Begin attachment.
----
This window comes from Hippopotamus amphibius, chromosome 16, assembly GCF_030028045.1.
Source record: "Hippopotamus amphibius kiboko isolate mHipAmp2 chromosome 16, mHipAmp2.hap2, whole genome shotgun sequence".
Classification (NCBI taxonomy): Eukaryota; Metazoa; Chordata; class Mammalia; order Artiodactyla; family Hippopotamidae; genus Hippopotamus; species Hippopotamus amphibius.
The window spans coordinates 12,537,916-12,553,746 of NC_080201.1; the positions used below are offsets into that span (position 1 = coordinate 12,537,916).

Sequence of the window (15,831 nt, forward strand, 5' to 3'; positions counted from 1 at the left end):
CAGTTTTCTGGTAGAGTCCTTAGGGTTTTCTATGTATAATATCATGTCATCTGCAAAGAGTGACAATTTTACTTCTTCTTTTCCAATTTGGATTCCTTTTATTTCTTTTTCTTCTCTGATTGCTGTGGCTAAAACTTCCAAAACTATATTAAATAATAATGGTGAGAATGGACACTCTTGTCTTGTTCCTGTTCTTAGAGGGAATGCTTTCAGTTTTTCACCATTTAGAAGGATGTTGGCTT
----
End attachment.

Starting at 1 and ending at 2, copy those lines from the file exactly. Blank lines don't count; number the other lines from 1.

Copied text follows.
This window comes from Hippopotamus amphibius, chromosome 16, assembly GCF_030028045.1.
Source record: "Hippopotamus amphibius kiboko isolate mHipAmp2 chromosome 16, mHipAmp2.hap2, whole genome shotgun sequence".